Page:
New York City high school students, and beneficiaries of DACA themselves, discuss immigration policy with NYLAG attorneys as part of a research project.

New York City high school students and beneficiaries of DACA discuss immigration policy with NYLAG attorneys as part of a research project.

On June 15th we celebrate the one-year anniversary of Deferred Action for Childhood Arrivals (DACA), a landmark program initiated by President Obama to grant undocumented young immigrants relief from deportation and the opportunity to obtain employment and an education.

DACA provides temporary relief from deportation to undocumented youth – who pose no threat to national security, were brought here by their parents, and who have grown up here – and gives them the right to obtain an employment authorization. While DACA is not a comprehensive solution, and does not, under the current law, provide a pathway to green card and naturalization, it affords an opportunity to tens of thousands of undocumented youth to be legally employed in the US and to complete their education.

“NYLAG had long advocated the granting of deferred action status to undocumented youth, and worked closely with the Administration and elected officials to make the new directive a reality,” said Irina Matiychenko, Director of NYLAG’s Immigration Protection Unit. “The one-year anniversary of DACA gives us the chance to look back at the success of the program and evaluate it going forward, especially now, as a comprehensive immigration reform bill that includes an expedited path to citizenship for young DREAMers, makes its way through Congress. We want to get the details right, building on what we have learned.”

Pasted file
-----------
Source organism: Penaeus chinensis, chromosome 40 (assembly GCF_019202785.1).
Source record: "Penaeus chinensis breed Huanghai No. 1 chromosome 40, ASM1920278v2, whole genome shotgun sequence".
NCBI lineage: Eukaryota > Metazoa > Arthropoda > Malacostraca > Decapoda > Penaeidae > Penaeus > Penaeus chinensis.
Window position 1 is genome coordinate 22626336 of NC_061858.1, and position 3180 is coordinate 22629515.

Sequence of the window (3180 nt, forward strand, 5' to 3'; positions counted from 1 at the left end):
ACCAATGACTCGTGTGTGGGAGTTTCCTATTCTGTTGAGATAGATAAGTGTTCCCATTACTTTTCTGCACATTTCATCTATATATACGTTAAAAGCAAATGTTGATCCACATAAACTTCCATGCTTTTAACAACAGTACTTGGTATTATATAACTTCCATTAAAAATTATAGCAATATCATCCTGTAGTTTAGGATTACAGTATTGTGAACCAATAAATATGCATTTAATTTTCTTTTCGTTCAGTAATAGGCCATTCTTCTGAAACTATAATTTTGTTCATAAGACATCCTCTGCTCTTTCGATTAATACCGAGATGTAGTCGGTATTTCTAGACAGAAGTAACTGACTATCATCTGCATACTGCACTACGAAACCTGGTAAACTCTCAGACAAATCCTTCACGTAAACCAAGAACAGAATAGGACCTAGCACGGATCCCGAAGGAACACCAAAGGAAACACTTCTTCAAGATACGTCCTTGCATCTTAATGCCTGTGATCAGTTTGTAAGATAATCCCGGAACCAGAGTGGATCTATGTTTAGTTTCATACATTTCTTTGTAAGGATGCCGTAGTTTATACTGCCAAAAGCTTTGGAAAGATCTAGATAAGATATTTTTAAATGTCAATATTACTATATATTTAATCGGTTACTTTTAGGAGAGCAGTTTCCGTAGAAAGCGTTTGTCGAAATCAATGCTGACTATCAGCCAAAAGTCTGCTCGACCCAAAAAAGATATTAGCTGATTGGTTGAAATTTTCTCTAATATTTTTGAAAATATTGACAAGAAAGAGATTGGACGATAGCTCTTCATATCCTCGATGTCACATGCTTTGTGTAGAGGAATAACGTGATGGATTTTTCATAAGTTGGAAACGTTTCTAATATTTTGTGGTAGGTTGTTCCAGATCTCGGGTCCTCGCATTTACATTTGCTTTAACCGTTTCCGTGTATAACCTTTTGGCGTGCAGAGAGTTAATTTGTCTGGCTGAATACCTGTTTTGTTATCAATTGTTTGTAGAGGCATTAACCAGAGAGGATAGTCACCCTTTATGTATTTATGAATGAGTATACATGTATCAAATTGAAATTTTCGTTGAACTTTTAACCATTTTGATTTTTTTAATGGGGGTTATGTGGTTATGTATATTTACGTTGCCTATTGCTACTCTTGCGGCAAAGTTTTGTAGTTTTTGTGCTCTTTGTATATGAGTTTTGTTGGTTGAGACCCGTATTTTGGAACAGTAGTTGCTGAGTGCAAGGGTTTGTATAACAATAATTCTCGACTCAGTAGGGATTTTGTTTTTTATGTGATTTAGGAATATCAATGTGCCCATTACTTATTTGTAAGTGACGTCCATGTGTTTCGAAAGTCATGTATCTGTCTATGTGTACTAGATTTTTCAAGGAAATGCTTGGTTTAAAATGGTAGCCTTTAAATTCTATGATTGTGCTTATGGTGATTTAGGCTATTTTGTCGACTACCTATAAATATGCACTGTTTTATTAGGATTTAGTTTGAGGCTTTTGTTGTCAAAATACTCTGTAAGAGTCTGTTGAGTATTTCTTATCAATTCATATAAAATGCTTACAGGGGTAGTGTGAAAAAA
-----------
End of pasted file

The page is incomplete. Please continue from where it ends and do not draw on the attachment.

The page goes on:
While DACA is a great step forward, NYLAG’s immigration attorneys have identified a number of ways that the program could be streamlined and made more accessible to eligible young people, including:

Temporary Protected Status: A large segment of youth potentially eligible for DACA was inadvertently barred from applying for these benefits because of their Temporary Protected Status (TPS). This includes those who came to the U.S. from Haiti after the earthquake, who cannot apply for DACA because they hold TPS. NYLAG believes this should be changed so that TPS does not prevent them from applying. We have lobbied directly with Janet Napolitano, Secretary of the Department of Homeland Security, and members of Congress; and created an online petition that has generated 1,500 signatures. (Click here to sign.)

Education: NYLAG attorneys frequently encounter young people with undocumented parents who are afraid of applying for DACA because they do not want their parents to be discovered and subjected to removal proceedings. NYLAG has been working to educate families about DACA so they know it will not affect their status, and we urge other advocacy and community organizations to join us in this critical effort.